The case against is largely based around the idea that youth offender boot camps would actually do little to stop youth crime. The early version of these camps, back in the late 2000s, was criticised for exactly that. Only two of the 17 youth offenders sent to the camps across the first two years of the scheme had not reoffended by 2011.

“[National’s] plans are archaic and evidence shows that boot camps and prison don’t work,” said the Māori Party’s Auckland candidate Shane Taurima in 2017. “What these children need is a whānau ora approach, kaupapa Māori and more support across social services and education.” A fairly damning assessment, considering the Māori Party was a support partner of National in 2017.

The Greens, similarly, described the proposal as “heartless and illogical” at the time, arguing family support was more important than shipping of kids to camps. Current Green MP Golriz Ghahraman shared a Facebook post in which she called the boot camp policy a “slap down to all the experts, victim communities, and… young people.”

Politicians weren’t the only ones voicing their views on the policy back in 2017 either. In an interview with Newshub, sociologist and crime expert Jarrod Gilbert said the effect of boot camps was “quite minimal” and would basically just “make young crooks a bit stronger and a bit fitter”.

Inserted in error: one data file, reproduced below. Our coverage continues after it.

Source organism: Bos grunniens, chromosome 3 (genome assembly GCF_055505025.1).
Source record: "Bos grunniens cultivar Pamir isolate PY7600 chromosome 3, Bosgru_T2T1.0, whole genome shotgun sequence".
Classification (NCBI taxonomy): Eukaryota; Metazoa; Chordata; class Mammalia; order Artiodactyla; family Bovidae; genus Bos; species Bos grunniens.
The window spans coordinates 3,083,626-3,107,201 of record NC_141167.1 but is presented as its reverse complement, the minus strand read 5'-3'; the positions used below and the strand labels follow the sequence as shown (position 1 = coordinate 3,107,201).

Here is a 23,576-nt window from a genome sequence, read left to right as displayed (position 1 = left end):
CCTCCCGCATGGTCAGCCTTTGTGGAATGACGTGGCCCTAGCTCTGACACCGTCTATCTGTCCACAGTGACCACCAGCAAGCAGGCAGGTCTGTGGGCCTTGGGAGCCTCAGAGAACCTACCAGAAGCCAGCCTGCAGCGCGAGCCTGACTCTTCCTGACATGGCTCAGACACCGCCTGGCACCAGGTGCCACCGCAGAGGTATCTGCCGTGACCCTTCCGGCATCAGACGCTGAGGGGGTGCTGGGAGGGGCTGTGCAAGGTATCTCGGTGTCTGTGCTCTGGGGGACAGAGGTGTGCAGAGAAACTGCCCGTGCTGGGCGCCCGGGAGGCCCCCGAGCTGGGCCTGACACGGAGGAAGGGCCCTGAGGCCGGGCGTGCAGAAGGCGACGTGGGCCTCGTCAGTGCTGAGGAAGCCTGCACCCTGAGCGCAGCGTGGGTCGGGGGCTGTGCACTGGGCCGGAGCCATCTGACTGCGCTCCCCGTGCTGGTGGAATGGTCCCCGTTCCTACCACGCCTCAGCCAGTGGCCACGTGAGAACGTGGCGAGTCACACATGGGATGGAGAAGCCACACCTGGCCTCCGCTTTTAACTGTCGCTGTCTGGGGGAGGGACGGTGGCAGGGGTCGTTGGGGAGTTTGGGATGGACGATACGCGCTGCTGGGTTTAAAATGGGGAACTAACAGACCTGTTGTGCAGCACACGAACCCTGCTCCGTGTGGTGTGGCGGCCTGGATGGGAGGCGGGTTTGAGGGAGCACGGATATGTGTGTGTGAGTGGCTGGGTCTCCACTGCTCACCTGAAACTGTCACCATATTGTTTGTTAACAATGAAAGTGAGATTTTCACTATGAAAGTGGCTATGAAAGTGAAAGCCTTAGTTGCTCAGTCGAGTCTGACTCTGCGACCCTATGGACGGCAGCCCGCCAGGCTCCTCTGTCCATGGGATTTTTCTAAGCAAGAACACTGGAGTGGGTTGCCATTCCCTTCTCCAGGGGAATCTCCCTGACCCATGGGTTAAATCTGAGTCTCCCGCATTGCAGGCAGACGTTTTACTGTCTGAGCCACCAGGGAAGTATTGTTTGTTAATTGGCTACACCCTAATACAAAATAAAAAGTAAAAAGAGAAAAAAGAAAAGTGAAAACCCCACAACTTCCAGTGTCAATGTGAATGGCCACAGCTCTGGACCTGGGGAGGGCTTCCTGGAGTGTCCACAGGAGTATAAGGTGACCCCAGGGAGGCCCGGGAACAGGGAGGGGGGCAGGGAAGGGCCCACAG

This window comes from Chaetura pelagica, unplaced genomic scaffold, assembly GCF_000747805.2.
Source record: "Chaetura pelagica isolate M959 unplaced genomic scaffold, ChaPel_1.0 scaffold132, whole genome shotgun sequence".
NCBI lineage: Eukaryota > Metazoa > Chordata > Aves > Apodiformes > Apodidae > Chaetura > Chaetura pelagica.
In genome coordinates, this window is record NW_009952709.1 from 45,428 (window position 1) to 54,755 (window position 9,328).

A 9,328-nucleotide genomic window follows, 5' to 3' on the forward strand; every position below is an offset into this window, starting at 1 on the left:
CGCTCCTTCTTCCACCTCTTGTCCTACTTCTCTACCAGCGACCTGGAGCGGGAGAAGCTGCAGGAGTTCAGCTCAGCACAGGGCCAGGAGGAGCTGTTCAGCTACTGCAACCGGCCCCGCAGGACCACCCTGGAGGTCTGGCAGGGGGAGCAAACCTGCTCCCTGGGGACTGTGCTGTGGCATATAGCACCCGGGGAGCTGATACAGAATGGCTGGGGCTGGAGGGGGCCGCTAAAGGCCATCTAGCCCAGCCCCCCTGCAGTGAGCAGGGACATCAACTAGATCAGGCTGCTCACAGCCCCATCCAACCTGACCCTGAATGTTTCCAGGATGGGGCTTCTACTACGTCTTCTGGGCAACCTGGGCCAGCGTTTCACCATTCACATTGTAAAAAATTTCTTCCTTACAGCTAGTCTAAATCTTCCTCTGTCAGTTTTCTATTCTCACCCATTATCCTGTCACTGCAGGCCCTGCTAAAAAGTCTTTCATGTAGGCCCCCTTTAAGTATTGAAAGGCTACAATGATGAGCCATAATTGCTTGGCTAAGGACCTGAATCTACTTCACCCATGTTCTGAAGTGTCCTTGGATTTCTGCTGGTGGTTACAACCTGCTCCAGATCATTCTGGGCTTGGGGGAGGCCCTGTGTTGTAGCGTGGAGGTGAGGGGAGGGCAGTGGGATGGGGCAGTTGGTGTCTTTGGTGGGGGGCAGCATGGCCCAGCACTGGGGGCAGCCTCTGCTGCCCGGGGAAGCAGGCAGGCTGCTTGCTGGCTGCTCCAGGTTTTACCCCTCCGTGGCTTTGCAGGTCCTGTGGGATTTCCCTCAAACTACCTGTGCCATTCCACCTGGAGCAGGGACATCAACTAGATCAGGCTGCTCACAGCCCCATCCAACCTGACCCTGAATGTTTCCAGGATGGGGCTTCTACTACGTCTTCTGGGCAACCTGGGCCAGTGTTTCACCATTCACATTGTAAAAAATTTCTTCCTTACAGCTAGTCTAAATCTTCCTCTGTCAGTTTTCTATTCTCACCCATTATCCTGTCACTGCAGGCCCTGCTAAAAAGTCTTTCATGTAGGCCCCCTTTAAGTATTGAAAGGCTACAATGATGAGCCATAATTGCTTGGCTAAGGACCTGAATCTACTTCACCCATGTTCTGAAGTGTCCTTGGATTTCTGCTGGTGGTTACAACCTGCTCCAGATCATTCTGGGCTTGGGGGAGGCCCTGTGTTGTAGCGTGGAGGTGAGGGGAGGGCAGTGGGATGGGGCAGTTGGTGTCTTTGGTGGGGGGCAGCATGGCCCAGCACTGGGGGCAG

In some cases, he argued, they could also have negative effect on young people. “The public listen to it and go, ‘Well, that seems to make sense – give these kids a short, sharp shock.’ Unfortunately the evidence is they have very limited effect or the unintended consequence of actually increasing crime,” Gilbert told Newshub.

Writing for The Spinoff, researcher Jess Berentson-Shaw concurred. “As a scientist I work with evidence every day. Sometimes there is evidence of benefit with policies, sometimes there is insufficient evidence either way, sometimes there is weak evidence, and sometimes we need to experiment further to get more clarity. This is not one of those times. It is one of the times when a policy has clear evidence of harm,” she wrote.

According to Berentson-Shaw, the evidence showed that military style interventions would actually increase the risk of crime among young people, rather than have the desired effect of cutting the cycle of offending. “With that in mind, it seems clear that National is choosing to base their policy not on evidence but on the fears of their constituents. And these fears have little basis in reality,” she argued.